• An area to a distance of about 70 km should be used to recirculate all nutriants from waste water and solid waste to agriculture.

Preliminary evaluation from other areas and other cities implies:
• In suburban areas, almost all storm runoff water can be infiltrated and perkolated in small areas between the buildings and in the green wedges. Design is of great importance to avoid problems. Just in areas with very poor infiltration capacity, usually lowlands with clay or silt dominated soils, problems occur. In densely built-up areas just part of the runoff water can be infiltrated.
• Nutrients from private household composts can usually be recirculated within the green infrastructure. The close relationship between built-up areas and green area, which is supported by the green wedge structure, is important for this.
• The amount of nutrients produced in waste water plants are about 6 times bigger than that from solid compostable waste. Just a limited part of these nutrients can be fully treated and recirculated within the greenstructure of the city. However, defined areas can be used for the last treatment stage, that is final nitrogen reduction. For this purpose, ponds and small creeks should be used. A wedge structure supports this.
• Green areas can be used for energy production. Areas within the city are far less than those needed for heating ordinary residential areas in the Swedish climate. On the other hand, ”ecological buildings” can be designed for a very limited energy use. In that case energy forestry within the city might be sufficient. A wedge structure has limited importance for this.

However, it must be pointed out that the main values of the green wedges still are recreation and amenity.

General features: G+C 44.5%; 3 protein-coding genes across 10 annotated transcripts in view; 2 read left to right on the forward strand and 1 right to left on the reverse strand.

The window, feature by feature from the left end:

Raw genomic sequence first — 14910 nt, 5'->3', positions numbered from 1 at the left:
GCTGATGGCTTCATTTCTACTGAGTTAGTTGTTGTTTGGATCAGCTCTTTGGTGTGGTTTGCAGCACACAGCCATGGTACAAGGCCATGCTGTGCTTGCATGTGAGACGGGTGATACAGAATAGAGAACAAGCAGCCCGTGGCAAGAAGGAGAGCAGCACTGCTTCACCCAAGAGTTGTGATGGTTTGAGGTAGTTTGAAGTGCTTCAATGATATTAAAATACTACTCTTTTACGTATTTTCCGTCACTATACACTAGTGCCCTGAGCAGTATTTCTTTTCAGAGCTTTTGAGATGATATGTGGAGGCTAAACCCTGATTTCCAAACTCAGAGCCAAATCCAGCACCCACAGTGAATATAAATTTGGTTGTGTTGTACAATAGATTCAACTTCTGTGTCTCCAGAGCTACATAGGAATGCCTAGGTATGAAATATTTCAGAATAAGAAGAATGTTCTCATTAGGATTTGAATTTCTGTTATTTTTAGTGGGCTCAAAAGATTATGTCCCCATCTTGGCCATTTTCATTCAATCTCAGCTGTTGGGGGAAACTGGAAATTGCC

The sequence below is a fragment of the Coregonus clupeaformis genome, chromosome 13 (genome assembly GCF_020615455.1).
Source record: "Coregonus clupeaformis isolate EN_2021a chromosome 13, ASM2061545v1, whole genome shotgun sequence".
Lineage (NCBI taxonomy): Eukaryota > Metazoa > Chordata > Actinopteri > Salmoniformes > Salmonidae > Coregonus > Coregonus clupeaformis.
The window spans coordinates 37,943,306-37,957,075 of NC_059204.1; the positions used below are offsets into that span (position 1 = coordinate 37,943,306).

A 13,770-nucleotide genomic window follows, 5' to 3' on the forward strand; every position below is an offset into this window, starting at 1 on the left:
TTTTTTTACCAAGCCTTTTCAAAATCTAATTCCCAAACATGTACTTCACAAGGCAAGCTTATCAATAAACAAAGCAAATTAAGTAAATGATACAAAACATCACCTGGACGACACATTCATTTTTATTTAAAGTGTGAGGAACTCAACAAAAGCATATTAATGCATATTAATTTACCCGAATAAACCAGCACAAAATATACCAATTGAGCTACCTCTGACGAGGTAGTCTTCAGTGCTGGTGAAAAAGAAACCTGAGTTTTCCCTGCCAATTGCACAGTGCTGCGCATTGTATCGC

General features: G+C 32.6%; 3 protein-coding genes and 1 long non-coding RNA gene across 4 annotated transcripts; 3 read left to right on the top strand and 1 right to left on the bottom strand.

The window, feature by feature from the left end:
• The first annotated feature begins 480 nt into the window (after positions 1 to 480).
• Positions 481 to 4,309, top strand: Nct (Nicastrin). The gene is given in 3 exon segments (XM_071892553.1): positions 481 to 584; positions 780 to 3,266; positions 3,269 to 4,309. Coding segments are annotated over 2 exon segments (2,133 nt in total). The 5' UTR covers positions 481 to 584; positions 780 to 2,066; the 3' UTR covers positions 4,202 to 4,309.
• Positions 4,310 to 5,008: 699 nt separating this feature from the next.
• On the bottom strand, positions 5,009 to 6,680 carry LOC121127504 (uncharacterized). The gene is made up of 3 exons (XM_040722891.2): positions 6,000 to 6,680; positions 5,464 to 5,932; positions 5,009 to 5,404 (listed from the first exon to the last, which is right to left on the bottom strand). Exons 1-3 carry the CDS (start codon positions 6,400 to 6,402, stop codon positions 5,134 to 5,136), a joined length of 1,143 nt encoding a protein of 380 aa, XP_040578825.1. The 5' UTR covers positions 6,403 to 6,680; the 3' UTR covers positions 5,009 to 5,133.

BENCHMARK DATA
There are no benchmark data agreed for green infrastructure as area for biodiversity, for nutrient recalculation and so on.

DRIVERS
Formally, there are international drivers like Agenda 21 and other agreements, often coming from UN meetings, and national drivers like the Swedish Planning and Building act, which was altered in 1996 to include preservation of green structure within cities. However, there is little attention payed to these agreements and acts if there are no or week public opinion. The main driver for preservation of green structure is, and has always been, the political pressure formed by the opinion by the people using the green structure for recreation. This has lead to that the green wedges has been taken care of by the local authorities in the comprehensive plans. The last decade this has been supported by the insight of the possibility to utilize the green structure for such needs as water treatment, shelterbelts and so on.

LESSONS LEARNT
If one makes a map of proposed new highways, deposits, sites for motor competitions and so on, and puts it over a map of the green structure, these to images will to a great extent overlap. That means, that noisy and polluting activities are proposed to recreation areas. The decision makers will not locate such activities close to residential areas, and therefore the disturbances are proposed to areas where nobody lives. On the other hand, such activities has many times been rejected from the green wedges due to public opinion. For example, a highway proposed to a part of the green structure to the west of Stockholm City, has so far been rejected. New solutions should be created. In this case, traffic could be decreased by measurements presented in the case study of Zürich, sector Transport.

APPLICATION
A wedge-like green structure can be established if there are non-developed areas within the city structure, or if developed areas are abandoned. The latter will usually happen according to economic changes. In the latter case, the land has to be reclaimed. This can be quite expensive. However, there are many examples that planning can solve the problem. New development on attractive sites can create economic circumstances to reclaim areas at the site.

TRANSFERABILITY